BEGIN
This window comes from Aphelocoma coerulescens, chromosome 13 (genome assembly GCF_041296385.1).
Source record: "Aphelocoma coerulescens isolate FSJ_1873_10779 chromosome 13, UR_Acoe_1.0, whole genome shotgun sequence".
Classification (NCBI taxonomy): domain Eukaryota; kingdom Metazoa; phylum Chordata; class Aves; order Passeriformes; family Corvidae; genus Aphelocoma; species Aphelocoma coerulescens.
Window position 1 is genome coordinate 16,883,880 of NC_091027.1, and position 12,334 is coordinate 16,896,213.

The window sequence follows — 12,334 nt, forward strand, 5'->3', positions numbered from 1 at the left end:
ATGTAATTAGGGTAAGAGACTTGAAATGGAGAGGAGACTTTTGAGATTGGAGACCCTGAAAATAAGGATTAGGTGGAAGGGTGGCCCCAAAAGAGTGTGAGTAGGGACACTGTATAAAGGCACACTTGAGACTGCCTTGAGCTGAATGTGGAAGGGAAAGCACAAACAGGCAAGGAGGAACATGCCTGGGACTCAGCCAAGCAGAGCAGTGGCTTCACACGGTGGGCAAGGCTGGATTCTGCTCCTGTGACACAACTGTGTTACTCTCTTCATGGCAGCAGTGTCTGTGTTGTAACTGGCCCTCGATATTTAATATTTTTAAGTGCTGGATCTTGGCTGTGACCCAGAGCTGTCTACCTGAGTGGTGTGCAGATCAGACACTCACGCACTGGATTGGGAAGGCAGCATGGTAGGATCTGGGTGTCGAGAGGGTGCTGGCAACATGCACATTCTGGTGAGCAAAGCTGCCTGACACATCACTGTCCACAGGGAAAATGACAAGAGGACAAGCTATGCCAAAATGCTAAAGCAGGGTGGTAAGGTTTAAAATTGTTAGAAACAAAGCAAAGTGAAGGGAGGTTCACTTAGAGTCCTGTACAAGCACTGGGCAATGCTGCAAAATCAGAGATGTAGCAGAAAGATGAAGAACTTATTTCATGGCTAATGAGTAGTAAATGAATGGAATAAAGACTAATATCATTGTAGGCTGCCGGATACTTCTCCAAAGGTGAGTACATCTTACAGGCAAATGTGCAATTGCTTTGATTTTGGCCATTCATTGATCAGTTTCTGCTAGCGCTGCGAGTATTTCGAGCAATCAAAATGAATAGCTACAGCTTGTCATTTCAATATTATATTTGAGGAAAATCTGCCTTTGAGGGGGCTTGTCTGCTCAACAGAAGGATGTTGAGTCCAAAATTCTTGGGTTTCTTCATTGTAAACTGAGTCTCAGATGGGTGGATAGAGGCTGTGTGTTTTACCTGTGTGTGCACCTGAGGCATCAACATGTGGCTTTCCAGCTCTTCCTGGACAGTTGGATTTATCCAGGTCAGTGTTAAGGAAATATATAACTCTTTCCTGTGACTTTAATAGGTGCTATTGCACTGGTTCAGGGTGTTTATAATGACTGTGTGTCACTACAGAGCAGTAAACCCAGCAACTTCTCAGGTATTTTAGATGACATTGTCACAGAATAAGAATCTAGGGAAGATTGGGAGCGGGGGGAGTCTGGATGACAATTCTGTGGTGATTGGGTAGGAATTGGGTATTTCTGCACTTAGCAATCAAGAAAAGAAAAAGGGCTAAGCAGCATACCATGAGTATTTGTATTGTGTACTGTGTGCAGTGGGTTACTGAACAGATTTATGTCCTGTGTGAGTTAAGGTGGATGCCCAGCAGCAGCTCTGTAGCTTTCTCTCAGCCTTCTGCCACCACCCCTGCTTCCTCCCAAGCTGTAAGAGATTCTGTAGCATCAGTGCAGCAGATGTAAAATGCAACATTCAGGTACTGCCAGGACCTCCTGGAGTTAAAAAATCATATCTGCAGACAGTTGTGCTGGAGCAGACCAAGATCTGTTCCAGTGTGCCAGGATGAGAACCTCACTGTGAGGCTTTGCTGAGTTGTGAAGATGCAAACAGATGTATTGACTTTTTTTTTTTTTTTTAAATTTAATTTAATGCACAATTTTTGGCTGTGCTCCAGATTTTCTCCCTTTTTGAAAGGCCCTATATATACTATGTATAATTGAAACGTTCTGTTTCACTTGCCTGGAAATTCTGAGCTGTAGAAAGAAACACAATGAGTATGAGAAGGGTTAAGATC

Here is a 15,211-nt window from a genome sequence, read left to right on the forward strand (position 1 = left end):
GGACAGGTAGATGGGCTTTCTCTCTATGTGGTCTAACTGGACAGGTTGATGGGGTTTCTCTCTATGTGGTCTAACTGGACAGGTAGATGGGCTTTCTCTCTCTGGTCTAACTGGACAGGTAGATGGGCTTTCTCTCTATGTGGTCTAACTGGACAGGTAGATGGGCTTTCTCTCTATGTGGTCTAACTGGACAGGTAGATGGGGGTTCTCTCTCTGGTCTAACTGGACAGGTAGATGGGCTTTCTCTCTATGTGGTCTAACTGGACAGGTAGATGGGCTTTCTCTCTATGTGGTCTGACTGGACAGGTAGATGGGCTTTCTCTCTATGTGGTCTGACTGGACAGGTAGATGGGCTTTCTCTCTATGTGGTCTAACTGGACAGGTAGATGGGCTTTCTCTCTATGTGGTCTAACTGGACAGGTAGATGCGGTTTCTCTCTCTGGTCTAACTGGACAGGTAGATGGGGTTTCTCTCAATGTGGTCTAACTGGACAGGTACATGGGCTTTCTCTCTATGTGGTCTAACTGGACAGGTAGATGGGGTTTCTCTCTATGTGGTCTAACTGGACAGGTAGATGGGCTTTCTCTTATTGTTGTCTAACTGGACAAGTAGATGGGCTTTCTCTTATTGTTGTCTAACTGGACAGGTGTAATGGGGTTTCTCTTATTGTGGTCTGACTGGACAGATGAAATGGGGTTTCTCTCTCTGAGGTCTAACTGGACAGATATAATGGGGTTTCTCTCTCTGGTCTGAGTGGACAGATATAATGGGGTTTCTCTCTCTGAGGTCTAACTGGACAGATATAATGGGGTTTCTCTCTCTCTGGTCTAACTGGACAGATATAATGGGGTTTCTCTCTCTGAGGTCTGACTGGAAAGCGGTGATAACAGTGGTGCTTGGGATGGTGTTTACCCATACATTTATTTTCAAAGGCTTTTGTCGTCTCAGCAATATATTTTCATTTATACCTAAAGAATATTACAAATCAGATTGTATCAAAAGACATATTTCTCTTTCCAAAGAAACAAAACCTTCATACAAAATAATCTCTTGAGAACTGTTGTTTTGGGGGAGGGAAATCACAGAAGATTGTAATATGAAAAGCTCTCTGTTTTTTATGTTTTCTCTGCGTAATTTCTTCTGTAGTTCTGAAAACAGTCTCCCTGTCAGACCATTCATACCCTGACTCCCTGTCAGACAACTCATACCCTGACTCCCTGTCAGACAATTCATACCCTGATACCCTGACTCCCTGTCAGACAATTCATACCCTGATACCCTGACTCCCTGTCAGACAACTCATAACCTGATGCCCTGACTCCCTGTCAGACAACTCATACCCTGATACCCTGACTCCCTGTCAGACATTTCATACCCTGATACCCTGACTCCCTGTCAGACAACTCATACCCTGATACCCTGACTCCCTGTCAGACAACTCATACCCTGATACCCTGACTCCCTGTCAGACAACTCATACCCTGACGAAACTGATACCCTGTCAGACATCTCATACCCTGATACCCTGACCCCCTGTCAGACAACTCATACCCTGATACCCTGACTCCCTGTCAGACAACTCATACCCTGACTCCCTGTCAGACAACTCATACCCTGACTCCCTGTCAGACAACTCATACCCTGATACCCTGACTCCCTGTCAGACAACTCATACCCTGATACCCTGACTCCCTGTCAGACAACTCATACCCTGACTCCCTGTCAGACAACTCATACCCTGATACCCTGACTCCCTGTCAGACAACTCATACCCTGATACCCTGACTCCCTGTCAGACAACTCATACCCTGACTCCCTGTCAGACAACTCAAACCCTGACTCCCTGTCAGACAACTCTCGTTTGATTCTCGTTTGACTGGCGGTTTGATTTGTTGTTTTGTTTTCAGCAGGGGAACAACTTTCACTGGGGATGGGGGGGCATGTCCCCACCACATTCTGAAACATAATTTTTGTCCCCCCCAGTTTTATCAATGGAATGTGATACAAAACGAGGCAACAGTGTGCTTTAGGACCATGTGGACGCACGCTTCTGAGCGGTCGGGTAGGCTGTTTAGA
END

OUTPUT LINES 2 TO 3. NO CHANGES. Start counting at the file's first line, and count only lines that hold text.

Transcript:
Source record: "Aphelocoma coerulescens isolate FSJ_1873_10779 chromosome 13, UR_Acoe_1.0, whole genome shotgun sequence".
Classification (NCBI taxonomy): domain Eukaryota; kingdom Metazoa; phylum Chordata; class Aves; order Passeriformes; family Corvidae; genus Aphelocoma; species Aphelocoma coerulescens.